Linked by Thom Holwerda on Wed 29th Aug 2012 22:52 UTC
Linux Miguel de Icaza: "To sum up: (a) First dimension: things change too quickly, breaking both open source and proprietary software alike; (b) incompatibility across Linux distributions. This killed the ecosystem for third party developers trying to target Linux on the desktop. You would try once, do your best effort to support the 'top' distro or if you were feeling generous 'the top three' distros. Only to find out that your software no longer worked six months later. Supporting Linux on the desktop became a burden for independent developers." Mac OS X came along to scoop up the Linux defectors.
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Doesn't matter what the original claim was, the overall point stands.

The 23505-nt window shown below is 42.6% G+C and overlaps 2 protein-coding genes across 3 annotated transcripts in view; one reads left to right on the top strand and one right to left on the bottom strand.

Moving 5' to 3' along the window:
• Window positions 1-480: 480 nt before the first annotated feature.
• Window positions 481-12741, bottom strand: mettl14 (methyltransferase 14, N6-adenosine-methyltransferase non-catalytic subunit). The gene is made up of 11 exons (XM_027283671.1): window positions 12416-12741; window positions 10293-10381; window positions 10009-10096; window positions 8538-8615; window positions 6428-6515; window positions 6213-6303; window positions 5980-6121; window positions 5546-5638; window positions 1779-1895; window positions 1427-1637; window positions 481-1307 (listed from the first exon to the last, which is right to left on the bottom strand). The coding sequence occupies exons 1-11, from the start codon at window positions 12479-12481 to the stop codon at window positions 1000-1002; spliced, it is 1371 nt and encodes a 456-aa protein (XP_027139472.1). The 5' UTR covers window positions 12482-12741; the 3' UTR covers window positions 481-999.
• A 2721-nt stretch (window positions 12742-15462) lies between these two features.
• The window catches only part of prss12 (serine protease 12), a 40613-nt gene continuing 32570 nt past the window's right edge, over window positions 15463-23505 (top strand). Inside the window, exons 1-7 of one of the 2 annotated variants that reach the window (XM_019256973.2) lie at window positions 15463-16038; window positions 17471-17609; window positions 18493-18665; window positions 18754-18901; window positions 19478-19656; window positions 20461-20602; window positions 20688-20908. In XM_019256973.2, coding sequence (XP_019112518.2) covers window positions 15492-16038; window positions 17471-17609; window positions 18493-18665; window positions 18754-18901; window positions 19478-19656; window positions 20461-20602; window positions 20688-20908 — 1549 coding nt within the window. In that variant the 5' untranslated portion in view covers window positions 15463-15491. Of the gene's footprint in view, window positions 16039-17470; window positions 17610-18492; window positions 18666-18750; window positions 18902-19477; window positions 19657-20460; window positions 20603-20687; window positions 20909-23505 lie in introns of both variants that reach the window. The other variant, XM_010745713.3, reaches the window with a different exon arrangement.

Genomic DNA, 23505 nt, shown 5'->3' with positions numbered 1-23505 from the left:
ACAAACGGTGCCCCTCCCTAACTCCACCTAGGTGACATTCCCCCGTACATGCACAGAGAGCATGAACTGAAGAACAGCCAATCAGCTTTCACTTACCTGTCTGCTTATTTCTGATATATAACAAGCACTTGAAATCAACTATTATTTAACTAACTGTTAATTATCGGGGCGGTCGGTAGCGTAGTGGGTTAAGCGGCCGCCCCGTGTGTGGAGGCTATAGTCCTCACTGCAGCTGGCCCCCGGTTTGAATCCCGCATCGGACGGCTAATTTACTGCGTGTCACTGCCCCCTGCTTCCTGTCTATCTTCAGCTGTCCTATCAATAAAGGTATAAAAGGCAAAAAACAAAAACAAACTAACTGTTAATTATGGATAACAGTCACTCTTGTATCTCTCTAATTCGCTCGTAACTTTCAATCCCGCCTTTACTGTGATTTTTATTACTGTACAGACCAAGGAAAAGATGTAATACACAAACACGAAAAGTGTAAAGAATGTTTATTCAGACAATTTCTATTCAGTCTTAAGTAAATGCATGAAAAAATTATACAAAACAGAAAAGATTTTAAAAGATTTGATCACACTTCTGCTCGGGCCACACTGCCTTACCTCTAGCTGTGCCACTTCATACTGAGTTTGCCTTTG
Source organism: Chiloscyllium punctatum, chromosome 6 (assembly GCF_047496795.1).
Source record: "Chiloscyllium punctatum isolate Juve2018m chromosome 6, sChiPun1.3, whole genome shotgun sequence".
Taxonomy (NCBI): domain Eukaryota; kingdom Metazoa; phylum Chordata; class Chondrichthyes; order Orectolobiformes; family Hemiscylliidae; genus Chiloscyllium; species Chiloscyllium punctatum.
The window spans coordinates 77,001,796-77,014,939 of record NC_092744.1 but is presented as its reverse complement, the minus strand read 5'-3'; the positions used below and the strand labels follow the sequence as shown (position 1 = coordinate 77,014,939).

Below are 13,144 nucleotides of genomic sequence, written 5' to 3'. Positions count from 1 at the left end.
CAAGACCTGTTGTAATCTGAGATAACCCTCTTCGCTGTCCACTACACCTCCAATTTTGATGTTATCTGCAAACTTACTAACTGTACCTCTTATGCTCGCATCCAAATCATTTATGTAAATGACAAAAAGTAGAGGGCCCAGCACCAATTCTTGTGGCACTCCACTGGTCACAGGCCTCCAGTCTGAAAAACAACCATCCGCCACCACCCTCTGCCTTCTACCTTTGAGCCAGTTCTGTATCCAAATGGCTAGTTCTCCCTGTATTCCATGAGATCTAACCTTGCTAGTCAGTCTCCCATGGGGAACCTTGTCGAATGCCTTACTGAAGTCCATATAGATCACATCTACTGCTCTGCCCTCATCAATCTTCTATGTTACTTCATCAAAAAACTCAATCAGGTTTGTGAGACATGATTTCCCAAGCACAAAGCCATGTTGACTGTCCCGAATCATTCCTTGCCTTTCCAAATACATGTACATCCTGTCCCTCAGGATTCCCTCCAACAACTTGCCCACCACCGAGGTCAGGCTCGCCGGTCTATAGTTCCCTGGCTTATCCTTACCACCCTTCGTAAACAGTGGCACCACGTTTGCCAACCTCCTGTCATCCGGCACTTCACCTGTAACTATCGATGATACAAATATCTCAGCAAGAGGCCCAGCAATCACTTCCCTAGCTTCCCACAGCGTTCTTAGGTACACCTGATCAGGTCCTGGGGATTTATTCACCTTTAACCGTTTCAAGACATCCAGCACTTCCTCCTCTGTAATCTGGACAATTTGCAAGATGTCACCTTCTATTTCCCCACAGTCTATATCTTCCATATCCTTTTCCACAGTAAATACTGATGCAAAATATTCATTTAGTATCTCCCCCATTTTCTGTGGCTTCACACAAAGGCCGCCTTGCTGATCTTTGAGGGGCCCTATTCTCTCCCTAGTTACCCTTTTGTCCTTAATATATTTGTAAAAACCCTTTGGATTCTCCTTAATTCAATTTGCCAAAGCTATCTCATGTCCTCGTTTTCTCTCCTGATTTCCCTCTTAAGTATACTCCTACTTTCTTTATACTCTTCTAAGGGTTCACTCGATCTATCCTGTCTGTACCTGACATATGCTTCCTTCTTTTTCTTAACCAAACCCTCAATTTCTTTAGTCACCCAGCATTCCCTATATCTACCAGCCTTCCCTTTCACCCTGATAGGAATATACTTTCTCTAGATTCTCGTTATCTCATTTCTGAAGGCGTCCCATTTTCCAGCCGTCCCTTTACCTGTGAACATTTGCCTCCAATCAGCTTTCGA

There is a lot of business software that only works on Windows or MacOSX properly.

Lets not forget about bespoke software.

"What this kind of user actually uses is a set of applications. And the relevant fact is that there has never existed Linux versions of very popular applications like AutoCAD or Photoshop, to mention just two best sellers. Applications like these are the ones selling Windows machines."

That was the original point which I was arguing, and I don't think it stands the way it was stated. "Applications like AutoCAD and Photoshop" are what sells Windows to *businesses that need them*. Businesses that have very specific requirements for bitmap images, or companies that are designing a product. Programs like these do NOT sell Windows to the masses, which is my whole argument. So no, I don't see how "the point still stands." At least, not as originally said. Maybe the general point stands in certain cases, but those IMO were two of the absolute worst examples that could be given, due to their highly specialized, professional, business-oriented nature. The high prices their respective companies ask for reek of these three qualities.

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